Matchmaking and Why It's Broken This Generation

By Joel Taveras

August 18, 2009

For many gamers, the online multiplayer component is (unfortunately) routinely the only mode they play. I must admit on my own account, that I myself did not complete the Call of Duty 4 single player campaign until the game had already been out for almost a whole year. The only reason I even beat the game was because I signed in one night to find that no one from my online wrecking crew was logged in, and I was in no mood to go on and make new friends. That led me to take on the whole campaign in just one night. With so much attention focusing on the inclusion of an online multiplayer component in the current console generation, one would assume that the developers of these games would go the extra mile of having it function the right way. It would just be good for business, because if they do a good enough job, they can release some wallet draining DLC to go with it. Yet game after game these days seem to follow the same dead end road of using both dated lobby and (pointless) ranking systems. Whether it’s SOCOM: Confrontation, Rainbow Six Vegas 2, or the more recent Killzone 2, it seems that developers just don’t take the time to do what one developer has been doing right for the past 5 years.

One of the finest multiplayer systems isn’t from this generation of consoles at all; it comes from the last one. In 2004, the team at Bungie blessed us all with Halo 2, and in the process introduced us to Microsoft’s TrueSkill ranking system, built right into their AAA multiplayer matchmaking. What was great about it was how simple it worked: sign on, party up with friends, kick ass and take names, talk shit, then move on to the next set of victims, all the while going from match to match with all of your buds. With random game types thrown in (a la ‘Team Skirmish’), it was always fresh with never-ending fun (until the standby cheaters of course)

Games these days such as the COD series, Resistance 2 and Killzone 2 respectively, have incorporated their own XP leveling up ranking systems. They allow you to level up so you can unlock more weapons and perks (COD), or armor and abilities (Killzone 2). The problem is that it’s all the XP is good for. For whatever reason, these games don’t let player who plays more casually or just aren’t as good level down. Not only does it make the learning curve frustrating for people who are just jumping in for the first time, it makes it boring for those looking for a challenge. As funny as it is, winning every round 750-150 get’s pretty old. It has lead to my friends and I going pistols only and no scope sniping while playing “Team Deathmatch” just for a challenge.  It’s unfortunate that the XP levels are not an accurate depiction of ranking or ability. It only shows that the player has played long enough to unlock those extras; not that they were necessarily earned.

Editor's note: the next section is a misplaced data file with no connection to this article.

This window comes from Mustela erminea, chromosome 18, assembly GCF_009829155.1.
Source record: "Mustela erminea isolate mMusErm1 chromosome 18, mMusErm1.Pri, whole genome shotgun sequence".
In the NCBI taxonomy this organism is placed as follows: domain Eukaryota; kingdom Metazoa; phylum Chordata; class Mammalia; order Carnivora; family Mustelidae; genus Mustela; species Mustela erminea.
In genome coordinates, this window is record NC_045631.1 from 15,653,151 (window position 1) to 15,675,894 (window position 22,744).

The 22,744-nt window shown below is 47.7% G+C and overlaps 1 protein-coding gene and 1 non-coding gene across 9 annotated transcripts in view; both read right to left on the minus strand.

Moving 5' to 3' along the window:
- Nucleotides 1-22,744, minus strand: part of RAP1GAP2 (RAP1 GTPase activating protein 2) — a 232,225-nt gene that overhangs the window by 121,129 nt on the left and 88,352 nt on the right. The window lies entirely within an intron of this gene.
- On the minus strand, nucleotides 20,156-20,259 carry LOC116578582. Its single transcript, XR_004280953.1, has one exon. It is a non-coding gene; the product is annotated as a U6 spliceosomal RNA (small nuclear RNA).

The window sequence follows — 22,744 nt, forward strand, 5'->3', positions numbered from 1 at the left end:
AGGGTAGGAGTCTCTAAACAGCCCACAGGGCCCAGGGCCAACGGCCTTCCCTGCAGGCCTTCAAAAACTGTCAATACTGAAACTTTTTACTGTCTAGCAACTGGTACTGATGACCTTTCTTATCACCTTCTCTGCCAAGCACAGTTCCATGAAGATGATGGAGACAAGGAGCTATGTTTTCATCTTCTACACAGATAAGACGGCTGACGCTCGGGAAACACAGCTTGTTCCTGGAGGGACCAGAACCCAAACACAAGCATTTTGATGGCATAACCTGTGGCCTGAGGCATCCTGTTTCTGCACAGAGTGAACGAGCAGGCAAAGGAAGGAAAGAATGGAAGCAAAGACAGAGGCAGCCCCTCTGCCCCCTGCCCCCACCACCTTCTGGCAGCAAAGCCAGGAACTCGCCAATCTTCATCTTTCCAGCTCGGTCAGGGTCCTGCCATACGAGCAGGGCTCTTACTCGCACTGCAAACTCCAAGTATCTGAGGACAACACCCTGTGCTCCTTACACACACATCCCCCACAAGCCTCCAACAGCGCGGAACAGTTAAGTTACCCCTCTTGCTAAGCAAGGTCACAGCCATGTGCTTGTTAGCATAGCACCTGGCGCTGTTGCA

For example, in COD4, you can get 1 kill per round and play for 5 hours straight, and you’ll probably be around a level 30 or so. Try the same in Halo 3, and let’s see if you can get passed level 3. This is what takes the cool idea of “Prestige Mode” (maxing out then starting over) from COD4, and negates it as a complete waste of time. Personally I think it’s funny that I can go into a game of COD4 as a level 1, 1st Prestige, and make a level 55 gold cross 10th Prestige hate his life and question himself as a gamer. Yet, in Halo, if I’m ranked low, (we’ll say 25 for argument’s sake) and I’m thrown into a match with a bunch of level 40’s, by the end of the match I’ll be in a cold shower, curled up in the corner and trembling while rocking back and forth wondering what just happened to me. This is why those clever guys at Microsoft had good reason to name the ranking system TrueSkill. It’s because it truly does display a player’s (all together now guys) True Skill.

For what it’s worth, Infinity Ward did copy Bungie’s matchmaking system for the most part, and (with all their underlying network infrastructure issues aside, and there are a lot of them) I love them for that. The one main complaint that can be made about COD’s matchmaking (besides the bogus ranking system) is that instead of staying in one room and basically pummeling opponents into submission until they leave, you should be able to jump from one matchmaking lobby to another after every match; they would make an already addictive game impossible to put down. I hope all developers jump on the bandwagon, as the Bungie multiplayer model should be the standard format for ranked multiplayer matches in all games, across all platforms. Oh man, I really hope someone at Infinity Ward reads this before November!

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Joel Taveras

Joel Taveras is one of the founding members of DualShockers. He hails from New York City where he lives with his wife and two sons. During his tenure with the site, he's held every position from news writer to community manager to editor in chief. Currently he manages the behind the scenes and day-to-day operations at the publication.

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